Who or what inspires you to create?
It’s horribly difficult to trace it and pin down, because everything converge and I’m under the impression that I’m constantly swimming in a soup consisting of many different things, from which something just jumps out from time to time – and sometimes you have to pull it out by the ears, sweating like a pig. You know what, maybe I’ll just scribble down what and whom I throw into that soup. Flaubert (Madame Bovary is so far the most important book of my life), Nabokov, Franzen, Foster Wallace, Bringhurst, Jerzy Stempowski, Zadie Smith, Juhani Pallaasma, Leonard Susskind, Peter Zumthor’s architecture, things designed by Sottsass, “The Atlantic”, „Tygodnik Powszechny” and „Charaktery”, pink acrylic vase by Shiro Kuramata, also, the glass one Alvar Aalto made, Breughel, Bosch, Memling, gerewol ceremony, Dogon and Inuit masks, album „Howl, U.S.A” by Kronos Quartet, Amon Tobin, Undertale, Elliott Erwitt, Cartier-Bresson, Richard Kalvar, Martin Parr, Taiyo Onorato and Nico Krebs’ collaboration; I think my tendency to “rubbery” aesthetics couldn’t be born without the book called “The Vastness of the Mathematical Imagination” from which I got to know roughly what is topology. Oh, and I can’t forget about stupid house, italo disco, disco-polo and Polish feast songs that are also there, creeping somewhere on the bottom.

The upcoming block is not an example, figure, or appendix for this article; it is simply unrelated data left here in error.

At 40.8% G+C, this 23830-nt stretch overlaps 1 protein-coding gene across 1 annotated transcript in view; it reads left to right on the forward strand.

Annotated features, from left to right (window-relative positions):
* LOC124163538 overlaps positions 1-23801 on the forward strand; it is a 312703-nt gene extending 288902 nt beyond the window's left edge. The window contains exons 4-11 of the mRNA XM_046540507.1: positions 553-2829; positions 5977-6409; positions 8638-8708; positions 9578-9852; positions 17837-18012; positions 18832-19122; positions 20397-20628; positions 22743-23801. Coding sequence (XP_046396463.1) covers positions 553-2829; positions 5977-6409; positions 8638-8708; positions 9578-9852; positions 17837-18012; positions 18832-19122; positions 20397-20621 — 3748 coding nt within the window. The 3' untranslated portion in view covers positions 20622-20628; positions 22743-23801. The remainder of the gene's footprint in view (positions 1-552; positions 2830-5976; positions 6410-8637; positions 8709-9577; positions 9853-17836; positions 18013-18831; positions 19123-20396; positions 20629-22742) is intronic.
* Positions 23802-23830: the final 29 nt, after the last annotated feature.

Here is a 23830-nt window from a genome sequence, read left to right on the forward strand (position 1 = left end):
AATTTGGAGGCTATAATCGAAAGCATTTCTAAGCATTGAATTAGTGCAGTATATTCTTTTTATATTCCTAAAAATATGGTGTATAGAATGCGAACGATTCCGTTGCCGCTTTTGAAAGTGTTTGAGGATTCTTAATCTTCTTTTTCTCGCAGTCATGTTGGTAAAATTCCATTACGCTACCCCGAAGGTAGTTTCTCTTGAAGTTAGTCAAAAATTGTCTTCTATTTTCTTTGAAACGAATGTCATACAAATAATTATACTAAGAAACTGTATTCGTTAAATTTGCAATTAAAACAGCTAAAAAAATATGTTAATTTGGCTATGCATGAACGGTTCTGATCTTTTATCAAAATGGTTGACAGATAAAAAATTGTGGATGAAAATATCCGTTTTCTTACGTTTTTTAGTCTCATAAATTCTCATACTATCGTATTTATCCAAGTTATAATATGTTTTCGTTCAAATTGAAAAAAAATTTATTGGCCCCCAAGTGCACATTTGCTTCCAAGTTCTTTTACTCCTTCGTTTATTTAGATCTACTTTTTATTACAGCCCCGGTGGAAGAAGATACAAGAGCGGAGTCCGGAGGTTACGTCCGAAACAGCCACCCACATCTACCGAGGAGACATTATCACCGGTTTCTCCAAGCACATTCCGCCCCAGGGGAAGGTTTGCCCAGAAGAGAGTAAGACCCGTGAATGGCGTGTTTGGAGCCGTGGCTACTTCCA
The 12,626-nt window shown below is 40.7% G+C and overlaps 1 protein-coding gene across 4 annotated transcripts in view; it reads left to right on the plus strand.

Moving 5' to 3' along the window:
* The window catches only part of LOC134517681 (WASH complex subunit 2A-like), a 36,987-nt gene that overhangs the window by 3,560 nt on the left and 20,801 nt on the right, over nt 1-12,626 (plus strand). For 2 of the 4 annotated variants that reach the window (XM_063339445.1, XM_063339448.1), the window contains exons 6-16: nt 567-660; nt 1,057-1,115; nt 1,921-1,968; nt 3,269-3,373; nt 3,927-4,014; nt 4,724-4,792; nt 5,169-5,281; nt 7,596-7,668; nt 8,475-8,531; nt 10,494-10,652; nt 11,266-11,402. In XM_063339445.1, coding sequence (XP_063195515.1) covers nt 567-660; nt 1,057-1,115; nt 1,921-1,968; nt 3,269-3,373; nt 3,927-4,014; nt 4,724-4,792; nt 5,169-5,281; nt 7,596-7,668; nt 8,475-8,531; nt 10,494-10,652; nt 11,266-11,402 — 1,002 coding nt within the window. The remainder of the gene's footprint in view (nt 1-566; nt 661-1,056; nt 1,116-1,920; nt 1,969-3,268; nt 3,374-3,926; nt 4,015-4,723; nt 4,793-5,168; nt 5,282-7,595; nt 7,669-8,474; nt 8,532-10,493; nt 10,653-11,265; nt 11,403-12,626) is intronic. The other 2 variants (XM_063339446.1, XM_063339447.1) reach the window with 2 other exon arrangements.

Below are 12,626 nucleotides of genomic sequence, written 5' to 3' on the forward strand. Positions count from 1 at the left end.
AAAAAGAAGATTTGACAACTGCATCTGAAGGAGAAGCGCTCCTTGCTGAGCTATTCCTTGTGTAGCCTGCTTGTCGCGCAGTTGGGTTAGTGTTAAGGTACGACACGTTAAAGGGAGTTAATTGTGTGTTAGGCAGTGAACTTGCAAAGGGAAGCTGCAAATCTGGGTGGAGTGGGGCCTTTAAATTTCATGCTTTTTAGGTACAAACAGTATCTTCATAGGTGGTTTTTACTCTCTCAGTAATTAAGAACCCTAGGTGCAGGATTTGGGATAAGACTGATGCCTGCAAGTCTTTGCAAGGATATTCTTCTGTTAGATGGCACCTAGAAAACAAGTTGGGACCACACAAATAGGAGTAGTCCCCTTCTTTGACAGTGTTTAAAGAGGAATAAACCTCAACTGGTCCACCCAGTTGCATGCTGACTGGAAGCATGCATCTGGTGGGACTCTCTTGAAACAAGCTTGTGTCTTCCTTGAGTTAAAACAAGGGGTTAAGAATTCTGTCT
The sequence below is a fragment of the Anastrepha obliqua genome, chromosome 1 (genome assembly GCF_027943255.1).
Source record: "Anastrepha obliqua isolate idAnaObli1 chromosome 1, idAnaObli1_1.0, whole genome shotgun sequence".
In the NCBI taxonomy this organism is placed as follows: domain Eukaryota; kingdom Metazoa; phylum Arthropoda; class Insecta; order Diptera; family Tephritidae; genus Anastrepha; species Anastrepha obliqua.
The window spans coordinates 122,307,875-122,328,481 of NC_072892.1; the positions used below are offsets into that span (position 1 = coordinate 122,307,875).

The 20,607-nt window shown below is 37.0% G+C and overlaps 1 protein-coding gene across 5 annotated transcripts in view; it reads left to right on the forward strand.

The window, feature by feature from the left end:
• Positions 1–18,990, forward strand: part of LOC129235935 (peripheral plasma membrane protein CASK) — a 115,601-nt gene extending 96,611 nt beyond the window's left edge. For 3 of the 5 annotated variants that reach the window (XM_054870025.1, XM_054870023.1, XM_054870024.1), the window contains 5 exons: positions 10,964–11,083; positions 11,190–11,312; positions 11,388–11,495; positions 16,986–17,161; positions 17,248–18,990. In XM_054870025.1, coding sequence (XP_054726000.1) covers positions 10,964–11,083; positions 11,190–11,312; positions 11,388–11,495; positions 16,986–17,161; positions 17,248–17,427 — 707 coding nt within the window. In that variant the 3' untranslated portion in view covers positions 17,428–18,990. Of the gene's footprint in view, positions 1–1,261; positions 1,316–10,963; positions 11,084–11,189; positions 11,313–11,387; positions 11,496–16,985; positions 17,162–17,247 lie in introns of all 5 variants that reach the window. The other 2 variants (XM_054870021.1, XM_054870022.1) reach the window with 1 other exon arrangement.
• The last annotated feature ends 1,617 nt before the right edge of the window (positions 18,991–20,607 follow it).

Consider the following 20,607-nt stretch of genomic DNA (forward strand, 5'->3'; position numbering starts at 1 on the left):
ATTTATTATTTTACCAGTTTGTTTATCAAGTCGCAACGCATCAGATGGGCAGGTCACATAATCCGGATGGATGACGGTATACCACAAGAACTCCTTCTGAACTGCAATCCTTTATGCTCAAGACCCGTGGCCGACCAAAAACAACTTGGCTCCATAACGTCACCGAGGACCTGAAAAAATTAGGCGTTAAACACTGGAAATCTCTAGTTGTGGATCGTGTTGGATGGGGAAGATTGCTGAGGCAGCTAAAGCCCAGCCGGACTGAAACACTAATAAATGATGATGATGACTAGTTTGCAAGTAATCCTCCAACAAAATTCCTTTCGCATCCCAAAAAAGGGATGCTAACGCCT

What is the most important thing when it comes to self-realization?
Making a decision, diligence, willingness to being taught and critical approach to matters of ego that are constantly surfacing when you’re in the middle of a creative process of any kind. Intellectual curiosity is crucial as well, as it helps to peek behind the system of simple tags and commonplaces we use daily and how could we imagine making anything new without it?
The point here is that I think this is one part of what teaching me how to think is really supposed to mean. To be just a little less arrogant. To have just a little critical awareness about myself and my certainties. Because a huge percentage of the stuff that I tend to be automatically certain of is, it turns out, totally wrong and deluded. I have learned this the hard way, as I predict you graduates will, too.”

What is your goal?
To get to know who I am. Among other goals. I just hope I’ll manage to do this before I die.

What is your main source of energy to keep going?
Pills. But, more seriously: many things. I have lots of plants and a dog, it’s working. I also have huge bookcase.

What makes you laugh?
Primitive jokes, good sets of colors and absolutely uncontrollable bouts of high-pitched good humor.

What’s everyday Alexandra?
Inhumanely stubborn, perverse, a tad disturbed, unbelievably lazy. If I could, I’d lay for the whole day and play computer games.

What kind of advice would you give to people that are still looking for purpose in their lives?
Oh, I have hyper-aphorism for all of you, the most universal advice of the world:
Sometimes that what you think you wish for, is really what you wish for. And sometimes it isn’t.
And another one: „You get to decide what to worship.” (That’s David Foster Wallace again)
And another: stop scrolling Facebook.